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Subject: Introduction to SEEKRIEG 5 rss

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Fred Best
United States
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SEEKRIEG 5 is probably best described as the natural evolution of the fourth edition. Many of the features that made the earlier edition such a success have been revised and enhanced so that anyone familiar with the earlier editions of SEEKRIEG will still feel right at home. Even veteran players will be amazed at the new level of detail in the ship data and the fact that none of the extra detail gets in the way of playability. Math has been kept to a minimum as many of the calculations required in previous editions have been incorporated in lookup tables or pre-calculated on the new ship logs.

However, SEEKRIEG 5 is certainly a detail-oriented miniatures wargame intended to simulate naval combat using a per-hit damage system wherein the damage caused by each hit is specifically identified. The particular capabilities of a warship are reflected in actual units and damage is described in terms of its actual effect on specific shipboard operations. As you might expect, a system with this much detail is not intended for re-fighting large naval battles in a short period of time. The greater the number of ships and players, the longer the time required in order to play to a decision but it is recommended that no individual player command more than two or four large warships at a time. Playing time will also vary according to the experience of the players and the conditions of the scenario.

Ship movement is essentially unchanged from previous editions but movement and gunnery now use the same scale of 1:18000 (2"=1,000 yards). Of course, other movement scales can still be used depending on the size of your available playing area. Turn length still represents two minutes and a number of optional rules have been introduced to cover certain aspects particular to a specific time period or situation. All values are still expressed in actual units wherever possible. For example, gun ranges are actual ranges in yards and penetration and armor thickness is always given in inches.

A playable command system for both admirals and captains has also been added to SEEKRIEG 5 in order to reflect the command and control problems inherent in combat situations. Command ratings are used for each and the ratings can either be assigned based on historical situations or determined at random. Crew ratings have also been added.

Plenty of additional information has been included in this edition. In addition to charts and tables with more detailed information on torpedoes, radar and aircraft, more comprehensive rules and data for weather and environmental conditions have been provided to assist with scenario creation. Rules, ship logs and damage effects for merchant vessels are also included.

In short, SEEKRIEG 5 will provide as much real data as possible presented in a format that makes it possible to use the information in a playable miniatures simulation of naval warfare.

The command system is comprised of Flag, Bridge and Crew ratings, each reflecting the capabilities of the ship, it's crew, captain and when a flagship, the admiral. These values can either be assigned or randomly rolled. The values can be reduced by damage, which then results in a simulation of loss of command and control capability within the system. Those folks who really want to play the part of an admiral can actually do so without even having to skipper a ship (provided enough players are available to command the individual ships, that is -- after all, someone has to do the driving!). Blank, printable flag command forms are provided for all countries and eras to assist the admiral in formulating his orders.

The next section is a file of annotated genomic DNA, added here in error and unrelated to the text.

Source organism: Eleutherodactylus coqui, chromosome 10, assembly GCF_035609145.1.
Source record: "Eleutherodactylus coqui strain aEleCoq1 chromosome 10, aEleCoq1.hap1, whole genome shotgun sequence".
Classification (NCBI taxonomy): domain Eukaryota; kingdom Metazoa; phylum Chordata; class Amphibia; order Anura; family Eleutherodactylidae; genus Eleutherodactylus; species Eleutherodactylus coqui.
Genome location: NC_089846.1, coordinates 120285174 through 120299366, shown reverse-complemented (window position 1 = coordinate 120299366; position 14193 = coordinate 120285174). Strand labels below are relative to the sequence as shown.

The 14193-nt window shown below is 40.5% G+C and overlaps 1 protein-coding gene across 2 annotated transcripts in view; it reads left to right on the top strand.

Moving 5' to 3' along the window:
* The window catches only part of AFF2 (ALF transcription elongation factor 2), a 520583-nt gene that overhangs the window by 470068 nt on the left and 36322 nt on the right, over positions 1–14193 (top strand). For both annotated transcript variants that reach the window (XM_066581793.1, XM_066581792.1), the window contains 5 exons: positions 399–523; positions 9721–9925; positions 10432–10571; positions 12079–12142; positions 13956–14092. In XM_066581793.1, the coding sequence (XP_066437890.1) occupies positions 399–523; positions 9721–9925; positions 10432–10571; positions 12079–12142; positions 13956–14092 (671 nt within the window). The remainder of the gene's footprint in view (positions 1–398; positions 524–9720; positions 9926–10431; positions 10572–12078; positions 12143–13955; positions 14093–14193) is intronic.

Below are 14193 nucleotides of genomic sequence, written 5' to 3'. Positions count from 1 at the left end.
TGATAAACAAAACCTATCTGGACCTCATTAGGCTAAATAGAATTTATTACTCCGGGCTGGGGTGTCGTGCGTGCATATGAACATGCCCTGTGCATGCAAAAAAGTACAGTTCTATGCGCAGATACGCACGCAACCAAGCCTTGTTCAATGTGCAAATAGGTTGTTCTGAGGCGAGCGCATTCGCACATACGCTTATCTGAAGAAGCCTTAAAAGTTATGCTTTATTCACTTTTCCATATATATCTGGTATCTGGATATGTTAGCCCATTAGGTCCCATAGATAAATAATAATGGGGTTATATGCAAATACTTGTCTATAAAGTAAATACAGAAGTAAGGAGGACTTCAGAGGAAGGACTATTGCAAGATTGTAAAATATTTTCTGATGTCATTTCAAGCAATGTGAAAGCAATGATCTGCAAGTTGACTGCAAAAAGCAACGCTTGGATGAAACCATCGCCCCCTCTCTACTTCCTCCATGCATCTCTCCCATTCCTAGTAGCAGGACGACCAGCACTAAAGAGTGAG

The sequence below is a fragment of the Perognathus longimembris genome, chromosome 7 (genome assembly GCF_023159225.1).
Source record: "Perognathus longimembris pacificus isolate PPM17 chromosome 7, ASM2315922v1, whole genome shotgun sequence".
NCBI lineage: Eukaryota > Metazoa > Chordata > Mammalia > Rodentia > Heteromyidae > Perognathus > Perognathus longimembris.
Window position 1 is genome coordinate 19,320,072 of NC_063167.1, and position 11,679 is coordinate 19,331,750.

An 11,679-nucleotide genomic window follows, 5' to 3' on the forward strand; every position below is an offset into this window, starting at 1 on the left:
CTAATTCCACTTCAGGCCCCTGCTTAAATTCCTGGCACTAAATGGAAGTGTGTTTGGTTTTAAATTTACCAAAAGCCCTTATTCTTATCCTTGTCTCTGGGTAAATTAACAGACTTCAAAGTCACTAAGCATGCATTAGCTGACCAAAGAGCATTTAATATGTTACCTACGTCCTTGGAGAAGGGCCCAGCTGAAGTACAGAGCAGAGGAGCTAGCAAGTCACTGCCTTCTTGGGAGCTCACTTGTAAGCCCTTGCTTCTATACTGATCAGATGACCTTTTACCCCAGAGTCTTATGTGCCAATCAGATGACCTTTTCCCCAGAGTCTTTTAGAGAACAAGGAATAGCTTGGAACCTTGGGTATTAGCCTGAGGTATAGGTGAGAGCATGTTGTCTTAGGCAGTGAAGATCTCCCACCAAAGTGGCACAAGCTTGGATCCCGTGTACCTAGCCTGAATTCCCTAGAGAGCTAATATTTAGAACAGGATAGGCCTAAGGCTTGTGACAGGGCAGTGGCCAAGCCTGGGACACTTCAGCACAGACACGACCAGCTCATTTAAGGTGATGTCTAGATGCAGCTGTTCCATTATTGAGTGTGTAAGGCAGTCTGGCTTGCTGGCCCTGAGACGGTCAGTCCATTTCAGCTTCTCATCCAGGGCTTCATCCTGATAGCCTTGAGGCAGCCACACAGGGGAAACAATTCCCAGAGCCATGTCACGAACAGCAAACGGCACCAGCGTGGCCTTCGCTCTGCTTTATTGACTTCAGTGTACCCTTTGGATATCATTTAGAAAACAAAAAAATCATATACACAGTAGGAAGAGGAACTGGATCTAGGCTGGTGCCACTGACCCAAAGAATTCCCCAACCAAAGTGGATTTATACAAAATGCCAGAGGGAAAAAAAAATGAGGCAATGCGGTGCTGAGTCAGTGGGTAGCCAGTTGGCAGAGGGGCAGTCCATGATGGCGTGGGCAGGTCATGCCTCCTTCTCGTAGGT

Of course, by far the greatest change is the new Ship Logs. These have undergone significant changes in both format and content from the samples currently posted to this web site and we hope to update these samples around the end of 2002 or early 2003. The ship log now serves a dual purpose; in addition to showing the ship's game specs and recording damage, it now provides key information used throughout the turn sequences. This information used to be located on separate game charts such as penetration, rate of fire by range and fire control. The log also provides a means to easily record bridge commands (commands issued prior to movement). Layouts of the primary, secondary, tertiary and torpedo batteries are shown and much of the other information is specific to the individual ship, including penetration, fire control, acceleration, propulsion units (boiler rooms, engine rooms and shafts), turning ability, radar and aircraft and torpedo specs. Space for determining ammunition loadouts is also provided.

The new Ship Log replaces the old Ship Data volumes and does away with players having to fill out new log sheets every time they play. Each log sheet has been created for a specific ship, includes multiple versions for each ship reflecting capabilities after major refits and can be printed right from the CD-ROM. Very little effort is required to prepare a log sheet for the game. Ammunition loadouts, admiral, captain and crew ratings are about all that is required.